Minimum Wage: Labour Insists on May 31 Deadline as Talks Resume Today

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After several weeks of hiatus, the tripartite committee established by the Federal Government will finally reconvene today, Wednesday, May 15, 2024, according to sources familiar with the matter in Abuja.

Labour unions remain firm on their proposal for a N615,000 minimum wage, insisting on a May 31, 2024 deadline for its implementation.

This development follows the Federal Government’s failure to present a nationally acceptable minimum wage after the previous one expired on April 18, 2024.

President Bola Tinubu, through Vice President Kashim Shettima, inaugurated the 37-member tripartite committee on January 30, 2024, to propose a new minimum wage. The committee includes representatives from federal and state governments, the private sector, and organized labour.

During the committee’s inauguration, Shettima urged members to quickly reach a resolution and submit their report. “This timely submission is crucial to ensure the emergence of a new minimum wage,” Shettima emphasized.

The committee, chaired by former Head of the Civil Service of the Federation Goni Aji, held zonal public hearings on March 7, 2024, in Lagos, Kano, Enugu, Akwa Ibom, Adamawa, and Abuja. Various figures were proposed during these hearings, reflecting the economic challenges and high living costs across regions.

The NLC and TUC proposed different living wages in various states: N794,000 in the South-West, N447,000 by the TUC, N709,000 in the North-Central, N850,000 in the South-South, N485,000 in the North-West, and N540,000 in the South-East. Ultimately, organized labour settled on N615,000 as a living wage.

Despite the March 7 hearings, little has been reported about the committee’s activities until now. Three informed sources confirmed to The PUNCH on Tuesday that the committee would resume negotiations on Wednesday. One source stated, “Yes, the minimum wage committee will be meeting on Wednesday.”

The sources emphasized the urgency of concluding the minimum wage process by the end of May. “We expect that as they meet, they will also keep an eye on the deadline. If not, we will take necessary action to compel them,” said one source.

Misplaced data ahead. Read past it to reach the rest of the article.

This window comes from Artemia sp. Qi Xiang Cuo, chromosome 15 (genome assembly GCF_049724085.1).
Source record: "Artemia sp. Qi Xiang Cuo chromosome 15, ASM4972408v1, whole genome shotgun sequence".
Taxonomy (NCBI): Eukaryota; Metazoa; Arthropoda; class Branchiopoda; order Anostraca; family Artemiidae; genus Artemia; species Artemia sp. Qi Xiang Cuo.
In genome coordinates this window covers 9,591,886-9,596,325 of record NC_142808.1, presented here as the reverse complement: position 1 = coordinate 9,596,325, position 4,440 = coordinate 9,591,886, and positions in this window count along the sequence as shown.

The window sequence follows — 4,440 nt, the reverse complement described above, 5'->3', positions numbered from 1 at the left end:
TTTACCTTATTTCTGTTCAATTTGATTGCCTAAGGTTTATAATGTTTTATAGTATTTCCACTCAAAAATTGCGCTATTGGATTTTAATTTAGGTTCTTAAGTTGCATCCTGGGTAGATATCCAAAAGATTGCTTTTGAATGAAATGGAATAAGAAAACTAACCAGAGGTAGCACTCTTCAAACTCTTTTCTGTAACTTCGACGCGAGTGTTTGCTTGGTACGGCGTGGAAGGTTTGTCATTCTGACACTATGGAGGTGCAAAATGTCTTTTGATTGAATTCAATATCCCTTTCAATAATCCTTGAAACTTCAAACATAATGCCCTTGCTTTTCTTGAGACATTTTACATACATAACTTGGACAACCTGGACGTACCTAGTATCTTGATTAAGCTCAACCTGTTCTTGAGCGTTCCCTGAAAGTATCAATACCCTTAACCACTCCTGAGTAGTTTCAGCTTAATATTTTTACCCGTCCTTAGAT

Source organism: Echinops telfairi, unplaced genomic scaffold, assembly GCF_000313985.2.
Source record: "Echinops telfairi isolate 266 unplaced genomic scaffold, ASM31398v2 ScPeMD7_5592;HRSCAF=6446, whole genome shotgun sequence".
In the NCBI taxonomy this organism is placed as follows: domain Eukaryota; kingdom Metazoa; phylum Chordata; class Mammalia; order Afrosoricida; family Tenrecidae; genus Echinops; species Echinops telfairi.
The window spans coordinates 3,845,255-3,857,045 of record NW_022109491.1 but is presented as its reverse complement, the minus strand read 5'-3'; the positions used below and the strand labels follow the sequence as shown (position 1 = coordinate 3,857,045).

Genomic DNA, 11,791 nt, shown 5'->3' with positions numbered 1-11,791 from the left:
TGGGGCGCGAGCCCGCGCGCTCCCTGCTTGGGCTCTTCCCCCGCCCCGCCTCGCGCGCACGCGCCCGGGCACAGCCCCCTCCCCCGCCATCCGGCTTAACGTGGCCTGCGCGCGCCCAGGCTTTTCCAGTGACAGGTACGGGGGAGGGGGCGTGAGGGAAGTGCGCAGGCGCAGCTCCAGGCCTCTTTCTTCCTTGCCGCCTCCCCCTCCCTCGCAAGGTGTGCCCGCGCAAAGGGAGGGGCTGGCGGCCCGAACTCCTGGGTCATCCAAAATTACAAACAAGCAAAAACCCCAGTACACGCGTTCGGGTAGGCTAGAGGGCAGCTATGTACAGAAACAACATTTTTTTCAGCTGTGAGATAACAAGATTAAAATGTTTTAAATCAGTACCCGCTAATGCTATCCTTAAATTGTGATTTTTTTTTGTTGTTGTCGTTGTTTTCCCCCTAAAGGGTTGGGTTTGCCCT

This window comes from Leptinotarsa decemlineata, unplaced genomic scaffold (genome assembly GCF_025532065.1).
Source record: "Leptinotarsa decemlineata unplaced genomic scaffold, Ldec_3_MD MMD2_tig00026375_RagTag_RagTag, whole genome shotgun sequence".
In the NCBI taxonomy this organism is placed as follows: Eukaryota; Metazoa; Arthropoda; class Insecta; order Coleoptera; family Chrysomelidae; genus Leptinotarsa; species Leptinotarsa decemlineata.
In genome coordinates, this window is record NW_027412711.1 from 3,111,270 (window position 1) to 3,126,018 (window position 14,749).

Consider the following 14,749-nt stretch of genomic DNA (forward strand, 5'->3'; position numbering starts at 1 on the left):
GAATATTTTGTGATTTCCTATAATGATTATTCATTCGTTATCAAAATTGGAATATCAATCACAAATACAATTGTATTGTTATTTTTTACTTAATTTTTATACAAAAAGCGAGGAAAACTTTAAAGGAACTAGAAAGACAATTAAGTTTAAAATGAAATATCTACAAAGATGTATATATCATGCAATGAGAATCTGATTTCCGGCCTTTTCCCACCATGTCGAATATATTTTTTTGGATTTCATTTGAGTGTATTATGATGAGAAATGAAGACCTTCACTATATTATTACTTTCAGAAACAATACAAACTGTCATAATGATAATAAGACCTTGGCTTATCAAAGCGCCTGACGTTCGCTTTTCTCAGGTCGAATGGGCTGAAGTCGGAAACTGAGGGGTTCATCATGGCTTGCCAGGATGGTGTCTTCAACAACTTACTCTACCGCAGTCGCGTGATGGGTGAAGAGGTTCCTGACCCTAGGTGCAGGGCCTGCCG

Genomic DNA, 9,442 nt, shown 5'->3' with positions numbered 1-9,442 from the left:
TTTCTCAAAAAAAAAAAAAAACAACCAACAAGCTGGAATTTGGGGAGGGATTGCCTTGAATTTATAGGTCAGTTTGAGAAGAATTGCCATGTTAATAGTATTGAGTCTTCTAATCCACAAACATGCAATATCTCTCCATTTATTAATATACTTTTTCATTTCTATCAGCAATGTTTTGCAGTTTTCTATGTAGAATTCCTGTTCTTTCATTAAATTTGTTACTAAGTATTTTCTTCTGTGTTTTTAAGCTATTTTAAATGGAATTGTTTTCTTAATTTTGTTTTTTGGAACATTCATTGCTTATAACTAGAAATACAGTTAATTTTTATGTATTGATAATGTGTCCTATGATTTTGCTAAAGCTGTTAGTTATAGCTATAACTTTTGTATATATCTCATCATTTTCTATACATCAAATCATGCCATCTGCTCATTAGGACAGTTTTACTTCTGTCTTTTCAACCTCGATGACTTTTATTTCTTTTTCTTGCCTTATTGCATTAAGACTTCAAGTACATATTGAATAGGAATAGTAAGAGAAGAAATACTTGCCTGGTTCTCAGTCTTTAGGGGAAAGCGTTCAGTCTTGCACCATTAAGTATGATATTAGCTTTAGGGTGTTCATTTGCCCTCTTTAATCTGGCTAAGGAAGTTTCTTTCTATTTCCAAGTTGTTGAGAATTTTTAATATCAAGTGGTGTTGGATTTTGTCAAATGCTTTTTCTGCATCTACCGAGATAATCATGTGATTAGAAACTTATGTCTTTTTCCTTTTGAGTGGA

Labour unions expect the Federal Government to make a realistic offer. “The Federal Government should make an offer that considers the interests of workers and the nation. When workers are paid well, they are motivated, increasing productivity and benefiting the economy,” the source added.

Increasing the minimum wage would enhance workers’ purchasing power, positively impacting the economy. “More money in workers’ hands means higher consumption, leading to increased production and employment,” the source noted.

The National Vice-President of the TUC, Tommy Etim, reaffirmed the unions’ stance on the N615,000 proposal and the May 31 deadline. “We are still standing on the N615,000 and the deadline of May 31 still stands,” he stated.

Previously, The PUNCH reported a stalemate in negotiations, with organized labour demanding N615,000 and the government proposing between N60,000 and N70,000. NLC President Joe Ajaero said the N615,000 figure was based on an analysis of the current economic situation and the needs of an average Nigerian family.

Meanwhile, the National Coordinator of the Human Rights Writers Association of Nigeria, Emmanuel Onwubiko, proposed a middle-ground approach, expressing concern over the government’s apparent disinterest in negotiating with labour. Onwubiko deemed the N615,000 demand unrealistic given Nigeria’s resources but emphasized the need for serious negotiations.

“Labour and the government have been discussing, but it looks like a monologue. The N615,000 amount is unrealistic given Nigeria’s resources, but it should be a starting point for negotiation,” Onwubiko concluded.

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